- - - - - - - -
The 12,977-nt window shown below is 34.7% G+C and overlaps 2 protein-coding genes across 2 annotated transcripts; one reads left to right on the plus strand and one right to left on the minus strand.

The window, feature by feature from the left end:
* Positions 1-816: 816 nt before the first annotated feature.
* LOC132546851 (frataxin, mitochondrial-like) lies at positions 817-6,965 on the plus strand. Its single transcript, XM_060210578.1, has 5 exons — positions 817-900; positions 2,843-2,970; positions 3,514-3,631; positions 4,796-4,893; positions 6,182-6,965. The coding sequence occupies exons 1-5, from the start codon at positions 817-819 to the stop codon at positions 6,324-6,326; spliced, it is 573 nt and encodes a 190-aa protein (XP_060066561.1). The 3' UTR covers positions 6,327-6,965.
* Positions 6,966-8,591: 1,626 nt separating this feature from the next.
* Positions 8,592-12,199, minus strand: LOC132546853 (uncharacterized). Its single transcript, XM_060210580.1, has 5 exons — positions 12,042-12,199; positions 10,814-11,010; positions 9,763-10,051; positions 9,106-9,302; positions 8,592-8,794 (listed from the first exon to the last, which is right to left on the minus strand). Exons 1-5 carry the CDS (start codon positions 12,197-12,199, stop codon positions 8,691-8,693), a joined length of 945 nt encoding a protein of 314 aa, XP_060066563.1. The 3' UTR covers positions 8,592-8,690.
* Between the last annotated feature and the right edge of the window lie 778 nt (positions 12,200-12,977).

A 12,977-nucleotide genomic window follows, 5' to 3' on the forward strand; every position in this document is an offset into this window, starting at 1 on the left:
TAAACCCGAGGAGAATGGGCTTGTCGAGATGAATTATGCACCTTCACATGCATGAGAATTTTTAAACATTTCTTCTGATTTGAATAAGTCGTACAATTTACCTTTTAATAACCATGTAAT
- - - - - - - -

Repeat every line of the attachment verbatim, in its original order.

The 12,977-nt window shown below is 34.7% G+C and overlaps 2 protein-coding genes across 2 annotated transcripts; one reads left to right on the plus strand and one right to left on the minus strand.

The window, feature by feature from the left end:
* Positions 1-816: 816 nt before the first annotated feature.
* LOC132546851 (frataxin, mitochondrial-like) lies at positions 817-6,965 on the plus strand. Its single transcript, XM_060210578.1, has 5 exons — positions 817-900; positions 2,843-2,970; positions 3,514-3,631; positions 4,796-4,893; positions 6,182-6,965. The coding sequence occupies exons 1-5, from the start codon at positions 817-819 to the stop codon at positions 6,324-6,326; spliced, it is 573 nt and encodes a 190-aa protein (XP_060066561.1). The 3' UTR covers positions 6,327-6,965.
* Positions 6,966-8,591: 1,626 nt separating this feature from the next.
* Positions 8,592-12,199, minus strand: LOC132546853 (uncharacterized). Its single transcript, XM_060210580.1, has 5 exons — positions 12,042-12,199; positions 10,814-11,010; positions 9,763-10,051; positions 9,106-9,302; positions 8,592-8,794 (listed from the first exon to the last, which is right to left on the minus strand). Exons 1-5 carry the CDS (start codon positions 12,197-12,199, stop codon positions 8,691-8,693), a joined length of 945 nt encoding a protein of 314 aa, XP_060066563.1. The 3' UTR covers positions 8,592-8,690.
* Between the last annotated feature and the right edge of the window lie 778 nt (positions 12,200-12,977).

A 12,977-nucleotide genomic window follows, 5' to 3' on the forward strand; every position in this document is an offset into this window, starting at 1 on the left:
TAAACCCGAGGAGAATGGGCTTGTCGAGATGAATTATGCACCTTCACATGCATGAGAATTTTTAAACATTTCTTCTGATTTGAATAAGTCGTACAATTTACCTTTTAATAACCATGTAAT